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Cataracts are the clouding or darkening of the lens of an eye. The lens functions as the focusing body in the eye. When malfunctions occur an increased amount of proteins accumulate in the eye and the lens becomes cloudy or opaque. Cataracts are classified a number of ways such as the age at which they appear, the cause of them, or the severity of the cataract. Classifications for the age of onset are congenital (present at birth), juvenile (present early in life), and senile (present later in life). Classifications for the severity of the cataract are incipient (one small spot), immature (covers most of the lens), mature (covers the entire lens), and hypermature (dehydration of the cataract). In cases with incipient cataracts the dog's vision is normally not hindered. With immature cataracts the dog's vision is slightly blurry. When a dog has mature cataracts vision is lost. With hypermature cataracts a mature cataract loses water and protein and basically shrivels up. This can leave clear spots in which vision may be regained but only if the rest of the eye is still functional. One may think a hypermature cataract is a good thing because the cataract is "clearing up" but in fact this process can cause more damage to the eye than a mature cataract can.
Cataracts are one of the most common eye problems in dogs today, and although they are common you should not confuse them with nuclear sclerosis. Nuclear sclerosis is a hardening of the lens which occurs normally in ageing dogs. When this happens, the eye itself becomes a blue like color, similar to the look of a cataract, but does not impede the vision of the dog. Your veterinarian will be able to tell the difference between cataracts and nuclear sclerosis. While nuclear sclerosis does not require treatment cataracts normally do.
The causes for cataracts vary and will determine what treatment route should be followed. Most cataracts are inherited. When this is the case cataracts will normally show up in young dogs under the age of two. Another cause of cataracts is as a side effect of another disease such as diabetes mellitus or progressive retinal atrophy. These diseases will not always cause cataracts but in many cases that is the result. Nutrition can also be a cause of cataracts. This is seen most with malnourished dogs and is one instance where the cataracts may clear up when the diet is regulated. Some cataracts will show up with no apparent cause in older dogs.
Cataracts brought on by genetic causes cannot be prevented. However, cataracts caused by other diseases, such as diabetes, can be prevented by the vigilance of the owner. Be sure to watch for changes in the eye and maintaining a regular schedule of healthy pet visits to your veterinarian.
The symptoms of cataracts consist of a change in eye color, normally to a blue, gray, or white, inflammation in or around the eye, and squinting when looking at objects. An owner may also notice signs of vision loss such as reluctance to explore new places, or bumping into walls or furniture. A veterinarian can determine if the signs the dog is showing are indicative of cataracts or not.
Your veterinarian will perform a physical exam, and may refer you to a veterinary ophthalmologist. The veterinarian will look for the ability to focus on objects, walk without difficulty (running into things) and external changes. The most common test is the Schirmer Tear Test, a non-invasive test which measures the eye's ability to produce tears. Your veterinarian will also check for damage and foreign objects in the eye.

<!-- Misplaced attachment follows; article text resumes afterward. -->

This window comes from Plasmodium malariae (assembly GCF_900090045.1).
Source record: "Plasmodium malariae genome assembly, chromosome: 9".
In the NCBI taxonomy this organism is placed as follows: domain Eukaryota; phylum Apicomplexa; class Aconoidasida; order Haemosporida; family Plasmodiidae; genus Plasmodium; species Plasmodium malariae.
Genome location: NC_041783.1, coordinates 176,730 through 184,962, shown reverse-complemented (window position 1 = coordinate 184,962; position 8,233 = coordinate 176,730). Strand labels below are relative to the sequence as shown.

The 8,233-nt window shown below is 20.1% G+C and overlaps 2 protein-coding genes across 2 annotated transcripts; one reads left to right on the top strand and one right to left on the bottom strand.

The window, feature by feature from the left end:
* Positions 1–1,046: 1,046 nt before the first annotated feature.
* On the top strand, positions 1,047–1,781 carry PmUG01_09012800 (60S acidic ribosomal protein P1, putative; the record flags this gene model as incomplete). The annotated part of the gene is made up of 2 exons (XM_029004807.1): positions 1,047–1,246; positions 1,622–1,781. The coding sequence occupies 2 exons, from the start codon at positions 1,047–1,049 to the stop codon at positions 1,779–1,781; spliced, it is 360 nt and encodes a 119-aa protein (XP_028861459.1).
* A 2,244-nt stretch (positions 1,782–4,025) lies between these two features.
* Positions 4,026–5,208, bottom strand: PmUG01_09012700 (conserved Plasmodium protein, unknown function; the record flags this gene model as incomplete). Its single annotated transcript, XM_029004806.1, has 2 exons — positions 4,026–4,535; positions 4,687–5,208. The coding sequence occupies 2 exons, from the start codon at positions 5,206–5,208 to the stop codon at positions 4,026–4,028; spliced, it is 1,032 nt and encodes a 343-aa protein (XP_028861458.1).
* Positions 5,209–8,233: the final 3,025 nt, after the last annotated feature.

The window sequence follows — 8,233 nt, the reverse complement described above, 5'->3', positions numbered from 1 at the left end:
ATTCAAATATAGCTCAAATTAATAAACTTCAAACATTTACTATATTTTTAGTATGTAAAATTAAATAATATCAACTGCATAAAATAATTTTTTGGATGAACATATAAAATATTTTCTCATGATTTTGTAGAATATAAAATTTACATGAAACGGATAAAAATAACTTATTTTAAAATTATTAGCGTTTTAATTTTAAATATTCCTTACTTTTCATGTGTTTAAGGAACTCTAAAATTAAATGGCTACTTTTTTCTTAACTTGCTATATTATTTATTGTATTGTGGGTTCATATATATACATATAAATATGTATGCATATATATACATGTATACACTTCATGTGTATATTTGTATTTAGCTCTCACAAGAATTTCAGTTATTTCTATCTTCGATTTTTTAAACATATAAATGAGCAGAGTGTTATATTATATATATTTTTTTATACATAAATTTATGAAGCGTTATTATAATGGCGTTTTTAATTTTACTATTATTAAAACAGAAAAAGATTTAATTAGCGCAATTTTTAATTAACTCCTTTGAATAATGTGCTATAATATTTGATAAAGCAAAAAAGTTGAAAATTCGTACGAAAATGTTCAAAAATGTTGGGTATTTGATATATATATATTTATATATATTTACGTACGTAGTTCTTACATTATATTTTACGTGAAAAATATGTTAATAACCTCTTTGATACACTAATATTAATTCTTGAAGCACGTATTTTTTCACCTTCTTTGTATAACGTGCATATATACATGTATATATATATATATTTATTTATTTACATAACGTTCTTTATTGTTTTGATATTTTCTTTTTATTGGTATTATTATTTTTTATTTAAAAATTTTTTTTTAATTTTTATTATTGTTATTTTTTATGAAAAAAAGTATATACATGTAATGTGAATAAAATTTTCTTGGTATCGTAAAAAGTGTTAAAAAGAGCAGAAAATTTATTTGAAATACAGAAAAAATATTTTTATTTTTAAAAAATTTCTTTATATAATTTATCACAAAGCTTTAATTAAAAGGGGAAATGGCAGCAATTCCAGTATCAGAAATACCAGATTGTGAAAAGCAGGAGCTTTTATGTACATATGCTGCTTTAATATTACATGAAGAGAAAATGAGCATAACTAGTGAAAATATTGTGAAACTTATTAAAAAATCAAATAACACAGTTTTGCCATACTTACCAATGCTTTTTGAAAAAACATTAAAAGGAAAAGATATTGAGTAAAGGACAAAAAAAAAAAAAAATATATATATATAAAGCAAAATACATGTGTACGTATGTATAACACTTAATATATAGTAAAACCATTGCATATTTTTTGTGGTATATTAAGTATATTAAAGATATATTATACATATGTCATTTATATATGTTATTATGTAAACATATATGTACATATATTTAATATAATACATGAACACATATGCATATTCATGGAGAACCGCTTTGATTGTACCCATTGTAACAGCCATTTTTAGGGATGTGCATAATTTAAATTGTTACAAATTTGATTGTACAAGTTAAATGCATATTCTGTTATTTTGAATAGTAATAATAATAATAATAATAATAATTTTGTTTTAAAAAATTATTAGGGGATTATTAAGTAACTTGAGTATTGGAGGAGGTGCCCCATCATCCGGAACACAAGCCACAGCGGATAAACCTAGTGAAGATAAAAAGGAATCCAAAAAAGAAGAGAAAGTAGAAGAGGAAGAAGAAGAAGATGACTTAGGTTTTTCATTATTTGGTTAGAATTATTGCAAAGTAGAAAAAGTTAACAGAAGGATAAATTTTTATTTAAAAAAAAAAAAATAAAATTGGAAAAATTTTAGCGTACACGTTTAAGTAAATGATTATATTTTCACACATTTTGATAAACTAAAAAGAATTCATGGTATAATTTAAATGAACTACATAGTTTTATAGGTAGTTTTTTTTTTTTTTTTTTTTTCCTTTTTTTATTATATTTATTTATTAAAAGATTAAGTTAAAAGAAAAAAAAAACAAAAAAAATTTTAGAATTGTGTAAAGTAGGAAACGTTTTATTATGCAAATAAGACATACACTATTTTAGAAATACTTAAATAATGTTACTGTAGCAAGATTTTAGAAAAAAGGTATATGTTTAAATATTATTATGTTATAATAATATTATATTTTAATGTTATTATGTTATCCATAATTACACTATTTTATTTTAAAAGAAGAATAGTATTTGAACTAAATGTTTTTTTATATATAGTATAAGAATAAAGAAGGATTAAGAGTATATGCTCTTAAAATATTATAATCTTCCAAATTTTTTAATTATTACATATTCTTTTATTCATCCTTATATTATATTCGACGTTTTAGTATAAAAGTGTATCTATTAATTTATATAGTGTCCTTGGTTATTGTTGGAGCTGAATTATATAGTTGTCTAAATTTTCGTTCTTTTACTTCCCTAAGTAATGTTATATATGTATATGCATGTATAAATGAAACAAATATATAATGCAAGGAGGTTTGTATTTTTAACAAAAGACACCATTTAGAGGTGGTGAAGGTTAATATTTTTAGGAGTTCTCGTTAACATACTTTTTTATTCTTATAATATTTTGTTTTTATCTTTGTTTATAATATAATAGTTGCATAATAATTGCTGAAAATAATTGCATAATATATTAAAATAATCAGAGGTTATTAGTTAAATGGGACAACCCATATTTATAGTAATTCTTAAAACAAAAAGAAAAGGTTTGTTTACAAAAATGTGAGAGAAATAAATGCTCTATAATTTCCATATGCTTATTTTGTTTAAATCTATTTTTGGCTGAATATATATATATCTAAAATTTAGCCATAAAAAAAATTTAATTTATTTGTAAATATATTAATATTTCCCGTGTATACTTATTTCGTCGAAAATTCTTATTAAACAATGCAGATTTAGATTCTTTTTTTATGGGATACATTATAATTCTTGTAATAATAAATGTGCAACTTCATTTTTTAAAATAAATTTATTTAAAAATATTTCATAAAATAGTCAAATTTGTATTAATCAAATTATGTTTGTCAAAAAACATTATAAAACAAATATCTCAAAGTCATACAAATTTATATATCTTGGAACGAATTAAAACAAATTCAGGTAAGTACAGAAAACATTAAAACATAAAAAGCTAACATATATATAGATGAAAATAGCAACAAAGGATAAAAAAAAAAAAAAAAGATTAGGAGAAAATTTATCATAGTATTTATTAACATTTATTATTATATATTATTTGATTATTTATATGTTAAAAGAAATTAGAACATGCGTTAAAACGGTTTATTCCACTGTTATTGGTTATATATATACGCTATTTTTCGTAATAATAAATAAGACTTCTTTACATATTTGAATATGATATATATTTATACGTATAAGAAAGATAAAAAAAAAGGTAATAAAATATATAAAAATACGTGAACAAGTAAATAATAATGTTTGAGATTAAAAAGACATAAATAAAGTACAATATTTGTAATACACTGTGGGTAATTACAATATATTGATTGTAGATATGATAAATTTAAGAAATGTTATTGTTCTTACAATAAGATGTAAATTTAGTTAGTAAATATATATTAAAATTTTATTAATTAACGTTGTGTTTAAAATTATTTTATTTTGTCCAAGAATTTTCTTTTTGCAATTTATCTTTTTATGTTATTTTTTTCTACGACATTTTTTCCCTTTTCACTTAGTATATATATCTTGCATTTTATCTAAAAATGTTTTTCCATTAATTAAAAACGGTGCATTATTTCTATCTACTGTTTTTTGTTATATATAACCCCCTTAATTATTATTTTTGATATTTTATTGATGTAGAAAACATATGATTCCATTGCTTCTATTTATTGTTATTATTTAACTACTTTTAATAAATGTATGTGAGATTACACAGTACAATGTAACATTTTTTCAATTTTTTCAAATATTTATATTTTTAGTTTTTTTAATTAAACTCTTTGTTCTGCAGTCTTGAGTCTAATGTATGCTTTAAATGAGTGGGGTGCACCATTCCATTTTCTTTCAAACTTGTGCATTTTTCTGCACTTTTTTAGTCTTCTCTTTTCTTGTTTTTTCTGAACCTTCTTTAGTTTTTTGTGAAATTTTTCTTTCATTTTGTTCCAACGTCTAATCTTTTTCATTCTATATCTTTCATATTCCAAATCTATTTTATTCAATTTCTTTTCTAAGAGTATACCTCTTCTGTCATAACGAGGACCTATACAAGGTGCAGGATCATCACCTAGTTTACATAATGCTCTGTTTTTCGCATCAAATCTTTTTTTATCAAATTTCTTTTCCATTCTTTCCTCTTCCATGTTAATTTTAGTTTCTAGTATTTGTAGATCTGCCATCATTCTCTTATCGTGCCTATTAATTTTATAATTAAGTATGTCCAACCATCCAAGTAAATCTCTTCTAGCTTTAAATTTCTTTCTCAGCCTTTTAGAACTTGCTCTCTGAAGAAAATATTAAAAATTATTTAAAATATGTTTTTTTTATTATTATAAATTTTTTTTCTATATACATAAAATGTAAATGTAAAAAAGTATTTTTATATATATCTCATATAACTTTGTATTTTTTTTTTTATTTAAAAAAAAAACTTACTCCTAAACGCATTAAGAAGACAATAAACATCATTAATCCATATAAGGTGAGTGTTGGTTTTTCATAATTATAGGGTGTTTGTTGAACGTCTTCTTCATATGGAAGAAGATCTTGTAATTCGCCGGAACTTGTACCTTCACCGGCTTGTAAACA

Other diagnostic tests include:
Surgery is the only proven method to remove cataracts completely. Surgery is not always needed as some cases of cataracts are small and cause no vision problems for the dog. Even though surgical treatment is not always required, all cases of cataracts should however be evaluated by a veterinarian because even mild cataracts can lead to further problems such as a lens luxation or lens induced uveitis. Both of these conditions can cause major damage and pain to the eye. In most cases they will have to be treated surgically and there is an increased risk of vision loss being permanent. If either of the conditions are likely to occur as a complication to the dog's cataracts, surgery is recommended. It is now known that the earlier cataracts are removed the greater the success rate of the surgery. In most cases surgery is very effective although there are many responsibilities owners must take on in post surgical care. This includes limiting the dog's activity, putting in eye drops multiple times a day, and taking the dog back in for follow up appointments. A veterinarian can determine if a dog is a good candidate for surgery. If you think that your dog may have cataracts or you would like more information please contact your local veterinarian.
It is important to remember that dogs with cataracts have trouble seeing and may possibly be blind. Dogs can do relatively well even with limited sight but there are certain things which you as an owner can do to help your dog; these include keeping the furniture in the same place and keeping floors clear. Dogs will quickly adapt to clear paths and be able to navigate familiar spaces with ease. When taking your dog to a new place, be sure to introduce them to their surroundings by leash walking them around the area. When it comes to medications follow your veterinarian's instructions to have the greatest success in the treatment of your dog's cataracts.
The AKC Canine Health Foundation has funded 11 grants totaling over $395,000 toward cataract research. The funds have gone to projects researching the causes and new treatments of cataracts. With your help we can continue to fund research which may provide better treatments for cataracts and also help prevent them in the future.
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